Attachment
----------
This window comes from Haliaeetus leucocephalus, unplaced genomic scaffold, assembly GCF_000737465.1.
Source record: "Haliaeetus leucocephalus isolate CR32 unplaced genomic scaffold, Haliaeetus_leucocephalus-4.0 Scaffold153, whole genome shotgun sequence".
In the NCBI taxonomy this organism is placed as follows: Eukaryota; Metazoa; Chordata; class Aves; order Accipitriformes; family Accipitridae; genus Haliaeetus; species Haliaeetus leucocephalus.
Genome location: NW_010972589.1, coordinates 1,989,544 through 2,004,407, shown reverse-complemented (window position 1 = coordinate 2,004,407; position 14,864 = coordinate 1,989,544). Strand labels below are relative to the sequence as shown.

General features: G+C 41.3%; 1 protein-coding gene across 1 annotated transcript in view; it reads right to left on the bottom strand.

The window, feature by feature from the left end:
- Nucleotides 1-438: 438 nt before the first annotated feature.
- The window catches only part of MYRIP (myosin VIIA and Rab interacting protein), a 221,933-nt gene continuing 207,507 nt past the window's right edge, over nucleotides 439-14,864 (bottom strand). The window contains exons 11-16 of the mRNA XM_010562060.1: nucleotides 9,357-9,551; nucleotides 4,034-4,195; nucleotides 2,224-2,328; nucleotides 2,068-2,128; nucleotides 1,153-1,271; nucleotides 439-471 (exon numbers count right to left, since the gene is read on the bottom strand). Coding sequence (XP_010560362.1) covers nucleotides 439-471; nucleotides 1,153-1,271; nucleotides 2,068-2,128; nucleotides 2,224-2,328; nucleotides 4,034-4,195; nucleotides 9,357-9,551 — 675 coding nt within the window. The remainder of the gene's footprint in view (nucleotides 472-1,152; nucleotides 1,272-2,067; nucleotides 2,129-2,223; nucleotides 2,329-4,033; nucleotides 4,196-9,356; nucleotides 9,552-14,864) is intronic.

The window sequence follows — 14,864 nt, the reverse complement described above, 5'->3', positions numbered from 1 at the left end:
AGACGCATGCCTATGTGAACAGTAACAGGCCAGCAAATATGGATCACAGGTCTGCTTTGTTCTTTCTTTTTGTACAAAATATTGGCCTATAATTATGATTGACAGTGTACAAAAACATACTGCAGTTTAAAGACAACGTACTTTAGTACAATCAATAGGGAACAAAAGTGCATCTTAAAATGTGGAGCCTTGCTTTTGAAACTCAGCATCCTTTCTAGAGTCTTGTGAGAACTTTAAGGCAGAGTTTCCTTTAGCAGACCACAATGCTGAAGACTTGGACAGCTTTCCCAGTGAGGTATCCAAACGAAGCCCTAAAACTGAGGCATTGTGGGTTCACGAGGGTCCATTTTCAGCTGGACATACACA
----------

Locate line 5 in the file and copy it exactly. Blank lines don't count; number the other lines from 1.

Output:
General features: G+C 41.3%; 1 protein-coding gene across 1 annotated transcript in view; it reads right to left on the bottom strand.